Hello, my name is Barry … and I’m a geek
Aspen, CO Colorado
I’m becoming a comic geek. Well … rebecoming.
I was obsessed with comics in my pre and early teen years ” Spider Man, Fantastic Four, X-Men, Daredevil, Iron Man, Superman, Batman. I lived out in the sticks in Mississippi in those days, so I saved my allowance and bought subscriptions to my favorite comics. Missing even a single issue was unthinkable.
In eighth-grade English, we were told we had to read “a novel.” Any novel, our choice. My mother took me to a real book store to find one of these “novel” things, and of course I wandered into the comics section. On the shelf I saw a book called “Spider Man: Mayhem in Manhattan.” But it wasn’t a comic. It was a book with words. Only words. And right there, on the cover, it read “The First Spider Man Novel!”
I wasn’t sure what made a book a “novel,” but I reasoned that having the word “novel” written on the cover was as good an indicator as any. I get to read a Spider Man book for school! On Friday the teacher called out our names so that we could announce our chosen novel. When my turn came the entire class laughed. And not with me. Jack Turnipseed turned around and said, “That’s immature.”
I considered defending myself, but instead took solace in the fact that I would not be going through life with the name “Turnipseed.”
A sudden relocation to California in ninth grade took my focus off comics ” most of my energy was spent trying to not say “y’all” anymore, in the name of self-preservation. I certainly was a geek in high school, just not a comic geek” not that the addition of comic reading would have increased my geekiness.
So now, nearly 30 years later, comics are returning to my life. I’m both nervous and excited, as if a long-lost romance is being rekindled.
See, last year I read somewhere that comics are now, in many circles, acknowledged as a serious, sophisticated, adult art form. That was good enough for me. At some point in my life I probably should do SOMETHING that’s serious, sophisticated and adult, right? Once again, comics to the rescue.
There are some real benefits to being an adult comic geek. First of all, I have money. As a kid, I’d have to really think twice about whether I could afford one extra comic for a whopping 25 cents and later, gulp, 35 cents. Now I go to the comics section of large bookstores and I see kids in the same predicament, unable or unwilling to buy the comics, so they sit on the floor and read them instead. As an adult with money, I step over these kids, choose my title, and join them on the floor. Something about reading comics while sitting on the floor really adds to the experience. But if I decide I want a certain comic, I can buy it. Just like that. Because I’m a sophisticated adult, and sophisticated adults have credit cards.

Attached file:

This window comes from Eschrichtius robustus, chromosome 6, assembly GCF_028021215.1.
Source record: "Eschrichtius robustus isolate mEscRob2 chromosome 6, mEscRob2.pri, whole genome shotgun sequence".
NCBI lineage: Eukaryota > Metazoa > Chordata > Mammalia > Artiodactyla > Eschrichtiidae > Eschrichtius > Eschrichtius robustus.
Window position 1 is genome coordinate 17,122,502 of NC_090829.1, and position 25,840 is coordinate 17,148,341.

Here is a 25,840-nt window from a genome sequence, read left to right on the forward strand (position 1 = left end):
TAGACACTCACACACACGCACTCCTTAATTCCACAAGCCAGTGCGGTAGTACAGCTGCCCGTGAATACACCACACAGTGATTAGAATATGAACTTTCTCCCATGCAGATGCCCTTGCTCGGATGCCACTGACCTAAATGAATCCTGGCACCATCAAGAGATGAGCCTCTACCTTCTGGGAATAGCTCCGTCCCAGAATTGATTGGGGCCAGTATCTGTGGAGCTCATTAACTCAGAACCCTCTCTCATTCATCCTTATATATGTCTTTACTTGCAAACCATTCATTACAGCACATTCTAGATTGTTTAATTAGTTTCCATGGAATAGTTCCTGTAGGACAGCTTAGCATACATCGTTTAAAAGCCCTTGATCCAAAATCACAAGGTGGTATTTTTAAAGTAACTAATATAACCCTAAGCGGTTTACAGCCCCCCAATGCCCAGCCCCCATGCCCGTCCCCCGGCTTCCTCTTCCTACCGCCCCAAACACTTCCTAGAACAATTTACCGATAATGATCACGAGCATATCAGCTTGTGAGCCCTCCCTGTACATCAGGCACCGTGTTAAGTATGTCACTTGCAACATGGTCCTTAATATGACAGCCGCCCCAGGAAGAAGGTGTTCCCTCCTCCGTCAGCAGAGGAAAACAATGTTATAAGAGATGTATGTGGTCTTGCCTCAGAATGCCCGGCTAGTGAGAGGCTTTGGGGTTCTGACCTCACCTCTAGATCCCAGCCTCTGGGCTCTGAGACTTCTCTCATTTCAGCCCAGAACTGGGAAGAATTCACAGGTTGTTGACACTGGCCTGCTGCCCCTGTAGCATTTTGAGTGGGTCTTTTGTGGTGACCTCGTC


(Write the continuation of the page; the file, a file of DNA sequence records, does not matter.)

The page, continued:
Second, as an adult comic geek, there’s nobody yelling at me to “quit readin’ all them funny books,” as I often heard as a comic-loving boy. No, now I’m a sophisticated adult enjoying ” studying, if you will ” a sophisticated art form. If anything, people envy me. Oh yes, they envy my reckless, freewheeling comic-reading abandon. Then, after they’ve envied me for a few seconds, they step over my sprawled out form in the Borders comics aisle so they can get to the financial/investing section.
Oh sure, invest your money! You and your mutual funds and your IRAs and your 501Ks. Go on! I’ll be here reading “the Essential X-Men Volume 3,” because I’m a sophisticated, art-appreciating adult! Oh, and guess what? I’m not just gonna read it, I’m gonna BUY it. That’s right. Because I have $18.99!!
Look, here’s the thing: I like pictures. And I like words. And words with pictures are an awesome combination, and I’m glad I get to enjoy them in my adulthood without shame. I’m an adult comic geek, and I’m proud.
Though I have to admit ” the wedgies do take a bit longer to recover from.